The two things I have found to be of infinite service to myself in learning to write prose have been keeping a full diary and writing poetry.

It is interesting to remember in this connection that George Meredith once wrote:

Writing for the stage would be a corrective of a too incrusted scholarly style, into which some great ones fall at times. It keeps minor writers to a definite plan and English.

In other words, in literature as well as in life there are some occasions when the longest way round is the shortest way home, and one of them is the art of acquiring a particular branch of literacy form by the practice of forms that are radically different.

  1. Compare the account given by de Louvenjoul of Balzac's first conception of the idea of bringing together under one title, La Comédie humaine, all the novels he had already published. He hurried to the house of his sister, Mme. Surville, to announce the great event. His sister beheld him enter the parlor with his hat slightly tilted over one ear, his chest thrust out, his walking stick held aloft, like the staff of a drum-major, while from between his lips came a martial "Boom, boom-de-de boom!" and he strode forward in cadenced solemnity, as if he were actually at the head of a regiment. Reaching the sofa where his sister sat, he suddenly came to a halt: then in a tone that was at once grave and comical, he said:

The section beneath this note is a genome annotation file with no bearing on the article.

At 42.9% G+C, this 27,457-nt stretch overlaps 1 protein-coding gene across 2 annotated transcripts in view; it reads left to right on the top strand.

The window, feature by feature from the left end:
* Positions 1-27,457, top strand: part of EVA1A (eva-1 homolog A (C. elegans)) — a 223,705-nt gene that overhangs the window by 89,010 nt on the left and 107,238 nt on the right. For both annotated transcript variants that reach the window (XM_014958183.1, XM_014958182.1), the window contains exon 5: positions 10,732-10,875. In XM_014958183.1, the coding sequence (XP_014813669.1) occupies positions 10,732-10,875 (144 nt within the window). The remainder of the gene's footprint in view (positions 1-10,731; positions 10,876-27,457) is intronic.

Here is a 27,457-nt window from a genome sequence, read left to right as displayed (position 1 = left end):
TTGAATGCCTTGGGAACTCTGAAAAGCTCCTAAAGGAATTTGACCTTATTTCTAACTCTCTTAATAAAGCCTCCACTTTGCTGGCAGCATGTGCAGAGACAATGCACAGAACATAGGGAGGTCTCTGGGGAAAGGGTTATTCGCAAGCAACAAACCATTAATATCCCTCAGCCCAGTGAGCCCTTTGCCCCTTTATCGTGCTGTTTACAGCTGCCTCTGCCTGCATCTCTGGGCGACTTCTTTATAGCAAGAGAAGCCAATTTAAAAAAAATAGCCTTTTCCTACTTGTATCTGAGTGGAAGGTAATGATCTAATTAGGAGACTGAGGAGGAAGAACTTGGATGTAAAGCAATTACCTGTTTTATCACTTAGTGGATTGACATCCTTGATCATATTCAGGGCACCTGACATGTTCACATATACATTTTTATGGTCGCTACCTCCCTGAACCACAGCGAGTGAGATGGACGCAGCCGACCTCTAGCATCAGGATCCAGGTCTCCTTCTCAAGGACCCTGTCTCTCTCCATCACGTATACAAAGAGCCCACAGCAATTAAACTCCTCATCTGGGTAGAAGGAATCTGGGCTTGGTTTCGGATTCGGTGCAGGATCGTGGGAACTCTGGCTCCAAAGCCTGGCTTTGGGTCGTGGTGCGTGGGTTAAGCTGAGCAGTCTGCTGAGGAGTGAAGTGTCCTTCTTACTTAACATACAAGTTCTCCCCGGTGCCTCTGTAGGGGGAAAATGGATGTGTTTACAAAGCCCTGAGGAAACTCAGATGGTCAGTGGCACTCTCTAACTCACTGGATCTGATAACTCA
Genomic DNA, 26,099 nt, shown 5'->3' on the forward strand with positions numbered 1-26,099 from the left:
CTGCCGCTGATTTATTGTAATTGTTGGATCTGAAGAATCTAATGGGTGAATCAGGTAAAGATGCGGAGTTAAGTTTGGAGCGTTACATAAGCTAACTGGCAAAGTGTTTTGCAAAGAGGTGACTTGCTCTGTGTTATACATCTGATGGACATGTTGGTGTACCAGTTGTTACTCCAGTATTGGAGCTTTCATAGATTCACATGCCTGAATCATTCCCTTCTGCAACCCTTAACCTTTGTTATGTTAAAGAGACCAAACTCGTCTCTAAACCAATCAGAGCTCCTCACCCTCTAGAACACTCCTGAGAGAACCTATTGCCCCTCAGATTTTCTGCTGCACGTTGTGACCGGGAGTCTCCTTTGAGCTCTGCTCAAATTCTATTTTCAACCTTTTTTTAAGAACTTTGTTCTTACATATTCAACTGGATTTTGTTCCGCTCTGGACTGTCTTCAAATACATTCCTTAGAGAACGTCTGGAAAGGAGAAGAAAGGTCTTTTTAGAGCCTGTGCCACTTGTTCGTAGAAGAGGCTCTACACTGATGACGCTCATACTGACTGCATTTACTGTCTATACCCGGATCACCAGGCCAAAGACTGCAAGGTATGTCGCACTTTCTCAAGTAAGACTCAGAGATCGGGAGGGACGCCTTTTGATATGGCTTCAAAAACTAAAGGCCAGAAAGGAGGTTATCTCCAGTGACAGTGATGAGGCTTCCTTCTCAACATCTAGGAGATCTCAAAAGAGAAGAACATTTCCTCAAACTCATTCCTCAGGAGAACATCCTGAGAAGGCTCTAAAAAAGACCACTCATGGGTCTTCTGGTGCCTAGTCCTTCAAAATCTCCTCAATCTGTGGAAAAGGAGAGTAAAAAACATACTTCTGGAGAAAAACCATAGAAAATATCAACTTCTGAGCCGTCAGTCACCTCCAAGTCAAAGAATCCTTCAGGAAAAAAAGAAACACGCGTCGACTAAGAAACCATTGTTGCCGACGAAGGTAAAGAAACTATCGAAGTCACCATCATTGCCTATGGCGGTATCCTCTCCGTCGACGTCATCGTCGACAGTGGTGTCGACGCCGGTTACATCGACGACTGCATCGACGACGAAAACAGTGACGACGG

"Madam, salute a Genius!"

  2. Interesting in this connection is Daudet's own statement of the origin of Kings in Exile:

    "Of all my books this (Kings in Exile) is unquestionably the one which I found most difficulty in standing on its feet, the one which I carried longest in my head in the stage of title and vague outline, as it appeared to me one October evening on Place du Carrousal, in the tragic rent in the Parisian sky caused by the fall of the Tuileries.

    "Dethroned princes exiling themselves in Paris after their downfall, taking up their quarters on Rue de Rivoli, and when they woke in the morning and raised the shades at their windows, discovering those ruins—such was the first vision of Kings in Exile."

  3. And Lord Macaulay, writing of poetry in his Essay on Milton, comes curiously near saying the same thing in slightly different words:

    "Analysis is not the business of the poet. His office is to portray, not to dissect. His creed … will no more influence his poetry, properly so called, than the notions which a painter may have conceived respecting the lachrymal glands or the circulation of the blood will affect the tears of his Niobe or the blushes of his Aurora. If Shakespeare had written a book on the motives of human actions, it is by no means certain that it would have been a good one."

  4. Poe wrote the Raven, later the genesis of this Raven. This—the after-stroke—American pleasantry, no doubt, but admired and emulated by our young school. The devil of the thing is to find the raven, the dry sob, the foreboding nevermore.—DAUDET, Notes from Life.
  5. "Maupassant began by writing verses; that seems to be the rule, the versified form being the inevitable one for the dawn of literature and for the budding writer as well. Nearly all the masters of contemporary prose have begun by writing verse, even M. Alexandre Dumas himself. Later they have proved their critical taste by not repeating the experiment."—René Doumic, Essay on Maupassant.